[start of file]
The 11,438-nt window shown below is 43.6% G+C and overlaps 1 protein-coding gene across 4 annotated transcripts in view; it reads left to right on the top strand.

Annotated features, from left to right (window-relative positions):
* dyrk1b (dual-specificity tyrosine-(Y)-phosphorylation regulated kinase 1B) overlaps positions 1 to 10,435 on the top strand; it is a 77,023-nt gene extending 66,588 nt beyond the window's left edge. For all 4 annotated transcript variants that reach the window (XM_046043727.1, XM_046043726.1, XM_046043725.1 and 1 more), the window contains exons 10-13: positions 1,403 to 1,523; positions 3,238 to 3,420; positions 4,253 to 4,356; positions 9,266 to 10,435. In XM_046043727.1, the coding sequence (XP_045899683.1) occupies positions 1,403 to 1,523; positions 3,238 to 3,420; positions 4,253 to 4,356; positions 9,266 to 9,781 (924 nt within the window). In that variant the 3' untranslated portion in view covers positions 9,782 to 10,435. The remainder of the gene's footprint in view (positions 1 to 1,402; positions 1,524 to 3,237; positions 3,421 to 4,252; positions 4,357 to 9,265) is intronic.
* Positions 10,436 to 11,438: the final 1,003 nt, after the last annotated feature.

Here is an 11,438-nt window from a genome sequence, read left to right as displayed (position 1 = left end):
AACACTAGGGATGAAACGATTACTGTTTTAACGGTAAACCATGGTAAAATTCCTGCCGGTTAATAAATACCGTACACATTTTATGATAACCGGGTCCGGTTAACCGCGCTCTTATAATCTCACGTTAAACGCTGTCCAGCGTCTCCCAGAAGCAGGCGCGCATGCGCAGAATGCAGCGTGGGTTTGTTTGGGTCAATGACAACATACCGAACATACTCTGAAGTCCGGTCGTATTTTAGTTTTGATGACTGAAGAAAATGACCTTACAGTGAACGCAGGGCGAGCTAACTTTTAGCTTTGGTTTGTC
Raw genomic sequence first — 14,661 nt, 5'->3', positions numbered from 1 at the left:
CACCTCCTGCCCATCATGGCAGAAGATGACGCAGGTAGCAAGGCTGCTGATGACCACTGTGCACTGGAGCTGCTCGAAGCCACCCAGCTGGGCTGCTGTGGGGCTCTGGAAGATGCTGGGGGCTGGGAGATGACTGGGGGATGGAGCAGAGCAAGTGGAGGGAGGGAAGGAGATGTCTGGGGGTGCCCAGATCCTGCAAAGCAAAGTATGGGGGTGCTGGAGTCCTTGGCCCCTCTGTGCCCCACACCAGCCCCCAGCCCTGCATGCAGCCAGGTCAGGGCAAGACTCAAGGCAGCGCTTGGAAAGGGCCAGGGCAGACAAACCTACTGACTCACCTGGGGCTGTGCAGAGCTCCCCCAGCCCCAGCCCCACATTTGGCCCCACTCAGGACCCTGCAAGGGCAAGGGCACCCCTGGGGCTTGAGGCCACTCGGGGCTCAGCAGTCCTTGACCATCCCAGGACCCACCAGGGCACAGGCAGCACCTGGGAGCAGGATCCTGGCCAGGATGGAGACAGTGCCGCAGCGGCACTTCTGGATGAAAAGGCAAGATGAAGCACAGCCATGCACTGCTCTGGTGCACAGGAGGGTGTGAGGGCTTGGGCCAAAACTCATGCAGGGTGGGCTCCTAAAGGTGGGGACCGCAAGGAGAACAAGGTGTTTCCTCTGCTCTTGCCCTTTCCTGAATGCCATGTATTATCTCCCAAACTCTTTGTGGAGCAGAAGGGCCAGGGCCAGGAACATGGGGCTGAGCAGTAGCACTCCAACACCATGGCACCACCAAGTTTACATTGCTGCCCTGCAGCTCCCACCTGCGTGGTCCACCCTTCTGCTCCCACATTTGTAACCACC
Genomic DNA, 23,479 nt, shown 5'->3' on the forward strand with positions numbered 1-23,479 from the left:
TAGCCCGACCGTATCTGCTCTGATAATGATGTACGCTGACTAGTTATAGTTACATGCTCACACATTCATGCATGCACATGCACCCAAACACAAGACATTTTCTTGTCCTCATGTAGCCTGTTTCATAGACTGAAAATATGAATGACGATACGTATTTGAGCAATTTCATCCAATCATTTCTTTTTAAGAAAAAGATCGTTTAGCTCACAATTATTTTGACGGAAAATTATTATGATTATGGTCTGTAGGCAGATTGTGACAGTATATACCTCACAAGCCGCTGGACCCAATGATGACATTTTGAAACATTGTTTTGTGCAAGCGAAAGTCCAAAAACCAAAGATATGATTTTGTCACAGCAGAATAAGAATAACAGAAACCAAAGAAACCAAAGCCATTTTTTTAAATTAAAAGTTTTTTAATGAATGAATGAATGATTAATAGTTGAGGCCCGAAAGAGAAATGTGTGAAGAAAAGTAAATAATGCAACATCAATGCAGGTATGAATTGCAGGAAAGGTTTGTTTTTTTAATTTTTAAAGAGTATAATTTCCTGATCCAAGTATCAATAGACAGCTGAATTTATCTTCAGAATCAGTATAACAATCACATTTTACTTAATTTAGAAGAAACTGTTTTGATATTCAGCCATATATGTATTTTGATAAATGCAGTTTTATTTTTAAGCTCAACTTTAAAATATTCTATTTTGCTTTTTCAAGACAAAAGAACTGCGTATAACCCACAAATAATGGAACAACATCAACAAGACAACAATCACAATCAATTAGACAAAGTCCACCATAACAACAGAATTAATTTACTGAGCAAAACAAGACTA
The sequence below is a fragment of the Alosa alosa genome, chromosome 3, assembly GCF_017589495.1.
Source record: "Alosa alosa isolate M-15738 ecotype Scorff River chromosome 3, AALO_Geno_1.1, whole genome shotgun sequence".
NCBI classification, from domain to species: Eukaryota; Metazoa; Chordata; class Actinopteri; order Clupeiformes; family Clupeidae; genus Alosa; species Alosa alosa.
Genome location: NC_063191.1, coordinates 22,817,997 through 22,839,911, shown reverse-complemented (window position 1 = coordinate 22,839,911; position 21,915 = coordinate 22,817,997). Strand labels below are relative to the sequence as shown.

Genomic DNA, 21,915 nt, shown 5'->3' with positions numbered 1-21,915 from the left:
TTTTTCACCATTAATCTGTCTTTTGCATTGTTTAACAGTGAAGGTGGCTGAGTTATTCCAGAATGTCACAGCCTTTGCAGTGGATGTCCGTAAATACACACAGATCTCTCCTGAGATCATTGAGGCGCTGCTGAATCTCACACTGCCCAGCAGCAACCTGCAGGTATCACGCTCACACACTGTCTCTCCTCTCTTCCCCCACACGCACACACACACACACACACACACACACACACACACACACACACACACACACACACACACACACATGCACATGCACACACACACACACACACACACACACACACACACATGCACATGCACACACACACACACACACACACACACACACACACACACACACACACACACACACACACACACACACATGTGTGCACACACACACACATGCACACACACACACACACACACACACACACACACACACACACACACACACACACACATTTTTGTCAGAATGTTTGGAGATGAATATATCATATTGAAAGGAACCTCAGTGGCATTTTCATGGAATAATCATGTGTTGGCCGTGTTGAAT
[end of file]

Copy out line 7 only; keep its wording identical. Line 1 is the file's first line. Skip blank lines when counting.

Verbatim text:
Raw genomic sequence first — 14,661 nt, 5'->3', positions numbered from 1 at the left: